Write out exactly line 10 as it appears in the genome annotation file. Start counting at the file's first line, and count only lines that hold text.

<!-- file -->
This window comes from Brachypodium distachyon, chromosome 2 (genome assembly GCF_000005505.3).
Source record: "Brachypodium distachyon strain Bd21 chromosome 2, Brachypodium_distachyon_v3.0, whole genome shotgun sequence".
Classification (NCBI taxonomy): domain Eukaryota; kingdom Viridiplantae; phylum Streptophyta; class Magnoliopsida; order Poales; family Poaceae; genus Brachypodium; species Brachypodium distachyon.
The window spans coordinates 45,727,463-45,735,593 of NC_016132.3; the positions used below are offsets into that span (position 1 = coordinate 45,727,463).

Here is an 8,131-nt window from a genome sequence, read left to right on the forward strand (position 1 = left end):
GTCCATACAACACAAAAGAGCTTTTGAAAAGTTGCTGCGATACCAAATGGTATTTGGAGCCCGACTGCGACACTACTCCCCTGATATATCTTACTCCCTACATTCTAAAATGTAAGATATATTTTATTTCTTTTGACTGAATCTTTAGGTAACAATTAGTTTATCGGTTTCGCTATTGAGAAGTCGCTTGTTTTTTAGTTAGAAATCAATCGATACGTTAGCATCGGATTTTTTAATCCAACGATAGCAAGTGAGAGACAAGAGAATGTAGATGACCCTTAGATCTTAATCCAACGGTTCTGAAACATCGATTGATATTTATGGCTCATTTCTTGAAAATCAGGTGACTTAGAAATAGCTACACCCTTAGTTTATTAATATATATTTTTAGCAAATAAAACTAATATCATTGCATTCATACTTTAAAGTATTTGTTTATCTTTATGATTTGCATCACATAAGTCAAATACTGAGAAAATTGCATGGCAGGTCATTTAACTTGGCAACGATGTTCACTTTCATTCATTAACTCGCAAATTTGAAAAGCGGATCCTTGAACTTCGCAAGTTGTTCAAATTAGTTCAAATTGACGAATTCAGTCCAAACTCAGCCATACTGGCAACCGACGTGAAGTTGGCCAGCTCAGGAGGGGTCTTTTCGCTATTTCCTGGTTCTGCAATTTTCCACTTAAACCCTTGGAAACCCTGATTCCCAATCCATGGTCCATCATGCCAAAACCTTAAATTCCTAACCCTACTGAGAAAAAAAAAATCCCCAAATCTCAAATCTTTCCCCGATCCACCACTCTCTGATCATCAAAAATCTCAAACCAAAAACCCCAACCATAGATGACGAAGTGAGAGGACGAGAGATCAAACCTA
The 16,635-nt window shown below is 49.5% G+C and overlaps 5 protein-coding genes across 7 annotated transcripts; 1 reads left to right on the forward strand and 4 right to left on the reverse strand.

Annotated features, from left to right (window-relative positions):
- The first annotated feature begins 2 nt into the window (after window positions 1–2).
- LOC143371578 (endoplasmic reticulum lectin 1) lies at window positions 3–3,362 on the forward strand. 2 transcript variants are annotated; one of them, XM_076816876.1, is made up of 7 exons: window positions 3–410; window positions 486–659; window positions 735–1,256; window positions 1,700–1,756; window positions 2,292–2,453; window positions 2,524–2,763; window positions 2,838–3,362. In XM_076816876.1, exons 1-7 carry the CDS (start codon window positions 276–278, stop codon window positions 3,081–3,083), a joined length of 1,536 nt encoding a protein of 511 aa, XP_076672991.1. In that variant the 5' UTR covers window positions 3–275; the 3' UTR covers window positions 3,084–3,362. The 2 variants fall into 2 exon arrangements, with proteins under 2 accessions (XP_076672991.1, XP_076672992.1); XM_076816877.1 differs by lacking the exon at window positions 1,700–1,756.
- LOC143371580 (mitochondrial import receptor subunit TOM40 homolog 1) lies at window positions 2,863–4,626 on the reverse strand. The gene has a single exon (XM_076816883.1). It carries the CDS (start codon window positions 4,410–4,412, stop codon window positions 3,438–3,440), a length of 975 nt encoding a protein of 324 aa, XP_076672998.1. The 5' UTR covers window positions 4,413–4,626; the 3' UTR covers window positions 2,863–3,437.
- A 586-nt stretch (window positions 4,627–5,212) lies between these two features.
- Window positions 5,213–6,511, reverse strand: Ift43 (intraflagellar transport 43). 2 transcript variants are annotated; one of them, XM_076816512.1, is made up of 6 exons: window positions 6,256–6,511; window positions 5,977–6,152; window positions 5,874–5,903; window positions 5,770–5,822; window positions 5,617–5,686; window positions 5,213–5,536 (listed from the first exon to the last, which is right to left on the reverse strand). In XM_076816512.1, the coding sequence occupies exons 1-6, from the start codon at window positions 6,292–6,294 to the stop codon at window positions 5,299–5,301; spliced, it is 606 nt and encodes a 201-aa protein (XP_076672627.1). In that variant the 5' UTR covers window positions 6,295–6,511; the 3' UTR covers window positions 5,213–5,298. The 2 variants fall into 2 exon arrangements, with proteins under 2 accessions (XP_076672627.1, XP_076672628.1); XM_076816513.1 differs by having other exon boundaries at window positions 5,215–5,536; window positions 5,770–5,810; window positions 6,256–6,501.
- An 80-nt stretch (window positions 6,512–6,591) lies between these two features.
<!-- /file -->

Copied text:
- LOC143371578 (endoplasmic reticulum lectin 1) lies at window positions 3–3,362 on the forward strand. 2 transcript variants are annotated; one of them, XM_076816876.1, is made up of 7 exons: window positions 3–410; window positions 486–659; window positions 735–1,256; window positions 1,700–1,756; window positions 2,292–2,453; window positions 2,524–2,763; window positions 2,838–3,362. In XM_076816876.1, exons 1-7 carry the CDS (start codon window positions 276–278, stop codon window positions 3,081–3,083), a joined length of 1,536 nt encoding a protein of 511 aa, XP_076672991.1. In that variant the 5' UTR covers window positions 3–275; the 3' UTR covers window positions 3,084–3,362. The 2 variants fall into 2 exon arrangements, with proteins under 2 accessions (XP_076672991.1, XP_076672992.1); XM_076816877.1 differs by lacking the exon at window positions 1,700–1,756.